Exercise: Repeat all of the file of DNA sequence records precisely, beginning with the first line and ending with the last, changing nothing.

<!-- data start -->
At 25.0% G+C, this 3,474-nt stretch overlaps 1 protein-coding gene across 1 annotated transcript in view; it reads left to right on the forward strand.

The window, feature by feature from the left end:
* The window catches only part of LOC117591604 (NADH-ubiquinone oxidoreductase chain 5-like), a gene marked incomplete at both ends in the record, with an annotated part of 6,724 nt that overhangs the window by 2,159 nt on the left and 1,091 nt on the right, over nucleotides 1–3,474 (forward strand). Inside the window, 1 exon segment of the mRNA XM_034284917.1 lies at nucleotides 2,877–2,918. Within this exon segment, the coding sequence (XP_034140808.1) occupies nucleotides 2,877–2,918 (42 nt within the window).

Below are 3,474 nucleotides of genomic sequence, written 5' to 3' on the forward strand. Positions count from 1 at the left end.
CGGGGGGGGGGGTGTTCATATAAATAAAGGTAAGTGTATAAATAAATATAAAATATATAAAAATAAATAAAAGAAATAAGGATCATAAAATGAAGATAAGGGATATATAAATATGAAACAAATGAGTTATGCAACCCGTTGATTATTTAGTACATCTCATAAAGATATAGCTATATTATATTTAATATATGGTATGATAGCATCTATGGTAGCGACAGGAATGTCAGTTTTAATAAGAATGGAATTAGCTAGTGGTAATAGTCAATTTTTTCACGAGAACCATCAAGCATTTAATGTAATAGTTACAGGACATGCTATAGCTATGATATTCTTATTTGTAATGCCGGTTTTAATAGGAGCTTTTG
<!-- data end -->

At 25.0% G+C, this 3,474-nt stretch overlaps 1 protein-coding gene across 1 annotated transcript in view; it reads left to right on the forward strand.

The window, feature by feature from the left end:
* The window catches only part of LOC117591604 (NADH-ubiquinone oxidoreductase chain 5-like), a gene marked incomplete at both ends in the record, with an annotated part of 6,724 nt that overhangs the window by 2,159 nt on the left and 1,091 nt on the right, over nucleotides 1–3,474 (forward strand). Inside the window, 1 exon segment of the mRNA XM_034284917.1 lies at nucleotides 2,877–2,918. Within this exon segment, the coding sequence (XP_034140808.1) occupies nucleotides 2,877–2,918 (42 nt within the window).

Below are 3,474 nucleotides of genomic sequence, written 5' to 3' on the forward strand. Positions count from 1 at the left end.
CGGGGGGGGGGGTGTTCATATAAATAAAGGTAAGTGTATAAATAAATATAAAATATATAAAAATAAATAAAAGAAATAAGGATCATAAAATGAAGATAAGGGATATATAAATATGAAACAAATGAGTTATGCAACCCGTTGATTATTTAGTACATCTCATAAAGATATAGCTATATTATATTTAATATATGGTATGATAGCATCTATGGTAGCGACAGGAATGTCAGTTTTAATAAGAATGGAATTAGCTAGTGGTAATAGTCAATTTTTTCACGAGAACCATCAAGCATTTAATGTAATAGTTACAGGACATGCTATAGCTATGATATTCTTATTTGTAATGCCGGTTTTAATAGGAGCTTTTG